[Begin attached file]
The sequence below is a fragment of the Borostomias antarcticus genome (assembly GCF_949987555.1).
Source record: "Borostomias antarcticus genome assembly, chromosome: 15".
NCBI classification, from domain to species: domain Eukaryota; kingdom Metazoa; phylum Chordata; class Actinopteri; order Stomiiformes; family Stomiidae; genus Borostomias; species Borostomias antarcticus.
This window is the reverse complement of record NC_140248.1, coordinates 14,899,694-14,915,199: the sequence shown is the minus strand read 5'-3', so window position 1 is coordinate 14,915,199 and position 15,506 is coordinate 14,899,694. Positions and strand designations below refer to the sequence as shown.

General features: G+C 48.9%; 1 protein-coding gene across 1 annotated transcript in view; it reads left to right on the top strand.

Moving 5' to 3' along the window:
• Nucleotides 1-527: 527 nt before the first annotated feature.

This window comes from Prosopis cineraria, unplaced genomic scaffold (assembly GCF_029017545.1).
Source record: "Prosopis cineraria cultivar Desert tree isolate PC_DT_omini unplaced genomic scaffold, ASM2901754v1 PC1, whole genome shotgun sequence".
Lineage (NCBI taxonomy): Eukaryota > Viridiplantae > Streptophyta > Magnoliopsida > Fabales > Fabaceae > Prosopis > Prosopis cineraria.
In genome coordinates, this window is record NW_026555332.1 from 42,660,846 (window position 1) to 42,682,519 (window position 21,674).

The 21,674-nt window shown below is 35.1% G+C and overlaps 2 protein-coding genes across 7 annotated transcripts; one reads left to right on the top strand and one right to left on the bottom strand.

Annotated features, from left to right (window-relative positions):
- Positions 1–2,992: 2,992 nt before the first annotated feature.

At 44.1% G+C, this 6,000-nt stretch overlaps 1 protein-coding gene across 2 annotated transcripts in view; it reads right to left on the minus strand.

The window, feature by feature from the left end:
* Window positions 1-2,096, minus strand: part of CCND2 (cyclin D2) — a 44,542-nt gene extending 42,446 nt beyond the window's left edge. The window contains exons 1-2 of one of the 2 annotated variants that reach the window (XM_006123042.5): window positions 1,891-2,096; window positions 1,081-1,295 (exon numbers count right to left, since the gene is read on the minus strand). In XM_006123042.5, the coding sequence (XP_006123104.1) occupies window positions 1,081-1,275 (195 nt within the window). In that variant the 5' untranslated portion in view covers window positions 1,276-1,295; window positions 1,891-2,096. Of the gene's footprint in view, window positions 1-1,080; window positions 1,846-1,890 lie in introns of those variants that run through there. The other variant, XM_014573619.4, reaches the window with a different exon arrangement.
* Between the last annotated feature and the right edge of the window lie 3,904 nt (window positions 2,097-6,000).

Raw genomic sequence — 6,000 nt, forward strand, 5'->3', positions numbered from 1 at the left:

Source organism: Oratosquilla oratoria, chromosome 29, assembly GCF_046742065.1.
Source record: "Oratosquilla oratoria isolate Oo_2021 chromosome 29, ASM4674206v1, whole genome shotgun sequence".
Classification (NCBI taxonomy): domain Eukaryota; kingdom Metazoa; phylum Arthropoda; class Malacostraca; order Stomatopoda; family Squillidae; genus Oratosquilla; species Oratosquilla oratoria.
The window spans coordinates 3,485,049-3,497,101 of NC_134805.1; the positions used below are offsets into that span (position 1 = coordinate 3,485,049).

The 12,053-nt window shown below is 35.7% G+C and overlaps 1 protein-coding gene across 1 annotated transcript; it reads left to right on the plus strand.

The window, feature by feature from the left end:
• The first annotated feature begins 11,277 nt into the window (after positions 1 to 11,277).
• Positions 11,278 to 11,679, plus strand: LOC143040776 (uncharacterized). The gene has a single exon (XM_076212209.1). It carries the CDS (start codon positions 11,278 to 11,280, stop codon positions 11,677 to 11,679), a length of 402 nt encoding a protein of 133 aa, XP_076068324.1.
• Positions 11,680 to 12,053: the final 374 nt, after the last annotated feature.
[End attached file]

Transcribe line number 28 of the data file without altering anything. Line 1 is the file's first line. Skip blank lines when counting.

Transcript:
• Positions 11,680 to 12,053: the final 374 nt, after the last annotated feature.